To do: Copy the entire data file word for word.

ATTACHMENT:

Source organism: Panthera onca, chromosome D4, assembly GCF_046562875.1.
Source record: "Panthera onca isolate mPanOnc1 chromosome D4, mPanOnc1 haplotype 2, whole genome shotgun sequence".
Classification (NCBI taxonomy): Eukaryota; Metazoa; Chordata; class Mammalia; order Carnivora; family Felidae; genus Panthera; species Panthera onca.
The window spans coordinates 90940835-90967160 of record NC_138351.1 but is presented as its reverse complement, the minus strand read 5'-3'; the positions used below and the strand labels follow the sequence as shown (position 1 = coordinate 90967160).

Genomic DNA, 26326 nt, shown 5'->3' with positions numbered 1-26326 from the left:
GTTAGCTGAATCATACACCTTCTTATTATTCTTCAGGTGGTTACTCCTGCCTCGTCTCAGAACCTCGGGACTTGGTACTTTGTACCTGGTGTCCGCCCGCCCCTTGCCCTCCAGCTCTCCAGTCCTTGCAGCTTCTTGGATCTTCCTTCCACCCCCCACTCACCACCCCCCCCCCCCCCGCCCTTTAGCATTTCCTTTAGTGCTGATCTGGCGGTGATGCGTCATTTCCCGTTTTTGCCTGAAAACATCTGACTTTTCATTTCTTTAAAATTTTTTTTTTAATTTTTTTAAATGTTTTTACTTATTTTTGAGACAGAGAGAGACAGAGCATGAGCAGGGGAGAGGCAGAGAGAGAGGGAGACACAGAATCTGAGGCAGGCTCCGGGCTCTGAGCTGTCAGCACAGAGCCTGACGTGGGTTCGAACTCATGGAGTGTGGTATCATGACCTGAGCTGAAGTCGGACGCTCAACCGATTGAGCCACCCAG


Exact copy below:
Source organism: Panthera onca, chromosome D4, assembly GCF_046562875.1.
Source record: "Panthera onca isolate mPanOnc1 chromosome D4, mPanOnc1 haplotype 2, whole genome shotgun sequence".
Classification (NCBI taxonomy): Eukaryota; Metazoa; Chordata; class Mammalia; order Carnivora; family Felidae; genus Panthera; species Panthera onca.
The window spans coordinates 90940835-90967160 of record NC_138351.1 but is presented as its reverse complement, the minus strand read 5'-3'; the positions used below and the strand labels follow the sequence as shown (position 1 = coordinate 90967160).

Genomic DNA, 26326 nt, shown 5'->3' with positions numbered 1-26326 from the left:
GTTAGCTGAATCATACACCTTCTTATTATTCTTCAGGTGGTTACTCCTGCCTCGTCTCAGAACCTCGGGACTTGGTACTTTGTACCTGGTGTCCGCCCGCCCCTTGCCCTCCAGCTCTCCAGTCCTTGCAGCTTCTTGGATCTTCCTTCCACCCCCCACTCACCACCCCCCCCCCCCCCGCCCTTTAGCATTTCCTTTAGTGCTGATCTGGCGGTGATGCGTCATTTCCCGTTTTTGCCTGAAAACATCTGACTTTTCATTTCTTTAAAATTTTTTTTTTAATTTTTTTAAATGTTTTTACTTATTTTTGAGACAGAGAGAGACAGAGCATGAGCAGGGGAGAGGCAGAGAGAGAGGGAGACACAGAATCTGAGGCAGGCTCCGGGCTCTGAGCTGTCAGCACAGAGCCTGACGTGGGTTCGAACTCATGGAGTGTGGTATCATGACCTGAGCTGAAGTCGGACGCTCAACCGATTGAGCCACCCAG